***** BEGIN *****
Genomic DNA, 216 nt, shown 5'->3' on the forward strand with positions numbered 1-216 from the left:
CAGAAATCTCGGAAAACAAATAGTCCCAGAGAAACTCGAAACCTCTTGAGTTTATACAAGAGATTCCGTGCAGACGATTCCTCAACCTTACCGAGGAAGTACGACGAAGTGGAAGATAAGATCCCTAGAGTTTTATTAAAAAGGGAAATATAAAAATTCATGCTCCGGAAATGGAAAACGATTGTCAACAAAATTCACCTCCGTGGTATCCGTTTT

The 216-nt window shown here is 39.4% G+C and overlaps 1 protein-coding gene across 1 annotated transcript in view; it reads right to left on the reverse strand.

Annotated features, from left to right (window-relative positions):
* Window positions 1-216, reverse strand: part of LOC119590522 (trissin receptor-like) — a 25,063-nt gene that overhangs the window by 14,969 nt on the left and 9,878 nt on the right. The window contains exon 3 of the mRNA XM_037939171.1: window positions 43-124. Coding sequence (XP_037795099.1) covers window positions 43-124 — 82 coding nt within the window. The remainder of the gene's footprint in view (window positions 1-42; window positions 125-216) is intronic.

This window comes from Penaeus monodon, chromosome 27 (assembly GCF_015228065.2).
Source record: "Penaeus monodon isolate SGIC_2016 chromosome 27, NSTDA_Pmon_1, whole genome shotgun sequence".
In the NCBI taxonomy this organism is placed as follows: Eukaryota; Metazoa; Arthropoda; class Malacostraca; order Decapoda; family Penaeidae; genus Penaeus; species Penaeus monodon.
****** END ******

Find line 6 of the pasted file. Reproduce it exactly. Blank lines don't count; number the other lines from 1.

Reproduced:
This window comes from Penaeus monodon, chromosome 27 (assembly GCF_015228065.2).